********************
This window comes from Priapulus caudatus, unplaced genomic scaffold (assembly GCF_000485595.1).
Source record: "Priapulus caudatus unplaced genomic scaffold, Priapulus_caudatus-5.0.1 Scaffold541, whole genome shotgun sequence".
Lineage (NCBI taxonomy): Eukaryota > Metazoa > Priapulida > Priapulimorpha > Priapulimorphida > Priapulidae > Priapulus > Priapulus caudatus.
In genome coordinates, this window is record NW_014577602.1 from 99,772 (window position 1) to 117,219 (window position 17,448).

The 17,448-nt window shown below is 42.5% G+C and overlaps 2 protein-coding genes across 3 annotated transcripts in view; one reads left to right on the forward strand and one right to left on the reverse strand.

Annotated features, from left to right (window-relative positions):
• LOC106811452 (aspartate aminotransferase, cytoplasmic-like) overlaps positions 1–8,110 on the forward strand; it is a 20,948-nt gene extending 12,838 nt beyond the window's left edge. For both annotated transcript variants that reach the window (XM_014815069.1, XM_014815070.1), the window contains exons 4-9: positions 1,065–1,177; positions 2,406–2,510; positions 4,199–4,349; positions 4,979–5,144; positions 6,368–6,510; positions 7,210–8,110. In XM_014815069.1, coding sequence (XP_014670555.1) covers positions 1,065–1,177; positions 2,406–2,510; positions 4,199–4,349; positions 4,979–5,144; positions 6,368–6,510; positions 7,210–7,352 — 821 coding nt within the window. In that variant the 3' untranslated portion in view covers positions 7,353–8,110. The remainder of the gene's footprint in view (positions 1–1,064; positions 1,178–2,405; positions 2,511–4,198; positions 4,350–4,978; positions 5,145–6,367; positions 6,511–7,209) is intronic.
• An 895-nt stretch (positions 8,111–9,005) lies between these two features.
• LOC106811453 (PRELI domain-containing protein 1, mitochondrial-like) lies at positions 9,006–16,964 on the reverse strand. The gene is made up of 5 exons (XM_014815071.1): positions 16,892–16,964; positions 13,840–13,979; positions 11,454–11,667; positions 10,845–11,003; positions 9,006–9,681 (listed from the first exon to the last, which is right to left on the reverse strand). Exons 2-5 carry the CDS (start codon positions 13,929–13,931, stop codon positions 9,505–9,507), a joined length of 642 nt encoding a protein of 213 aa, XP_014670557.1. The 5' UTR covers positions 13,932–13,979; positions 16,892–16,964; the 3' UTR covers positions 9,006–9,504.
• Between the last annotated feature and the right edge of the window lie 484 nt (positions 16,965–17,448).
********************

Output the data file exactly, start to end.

This window comes from Priapulus caudatus, unplaced genomic scaffold (assembly GCF_000485595.1).
Source record: "Priapulus caudatus unplaced genomic scaffold, Priapulus_caudatus-5.0.1 Scaffold541, whole genome shotgun sequence".
Lineage (NCBI taxonomy): Eukaryota > Metazoa > Priapulida > Priapulimorpha > Priapulimorphida > Priapulidae > Priapulus > Priapulus caudatus.
In genome coordinates, this window is record NW_014577602.1 from 99,772 (window position 1) to 117,219 (window position 17,448).

The 17,448-nt window shown below is 42.5% G+C and overlaps 2 protein-coding genes across 3 annotated transcripts in view; one reads left to right on the forward strand and one right to left on the reverse strand.

Annotated features, from left to right (window-relative positions):
• LOC106811452 (aspartate aminotransferase, cytoplasmic-like) overlaps positions 1–8,110 on the forward strand; it is a 20,948-nt gene extending 12,838 nt beyond the window's left edge. For both annotated transcript variants that reach the window (XM_014815069.1, XM_014815070.1), the window contains exons 4-9: positions 1,065–1,177; positions 2,406–2,510; positions 4,199–4,349; positions 4,979–5,144; positions 6,368–6,510; positions 7,210–8,110. In XM_014815069.1, coding sequence (XP_014670555.1) covers positions 1,065–1,177; positions 2,406–2,510; positions 4,199–4,349; positions 4,979–5,144; positions 6,368–6,510; positions 7,210–7,352 — 821 coding nt within the window. In that variant the 3' untranslated portion in view covers positions 7,353–8,110. The remainder of the gene's footprint in view (positions 1–1,064; positions 1,178–2,405; positions 2,511–4,198; positions 4,350–4,978; positions 5,145–6,367; positions 6,511–7,209) is intronic.
• An 895-nt stretch (positions 8,111–9,005) lies between these two features.
• LOC106811453 (PRELI domain-containing protein 1, mitochondrial-like) lies at positions 9,006–16,964 on the reverse strand. The gene is made up of 5 exons (XM_014815071.1): positions 16,892–16,964; positions 13,840–13,979; positions 11,454–11,667; positions 10,845–11,003; positions 9,006–9,681 (listed from the first exon to the last, which is right to left on the reverse strand). Exons 2-5 carry the CDS (start codon positions 13,929–13,931, stop codon positions 9,505–9,507), a joined length of 642 nt encoding a protein of 213 aa, XP_014670557.1. The 5' UTR covers positions 13,932–13,979; positions 16,892–16,964; the 3' UTR covers positions 9,006–9,504.
• Between the last annotated feature and the right edge of the window lie 484 nt (positions 16,965–17,448).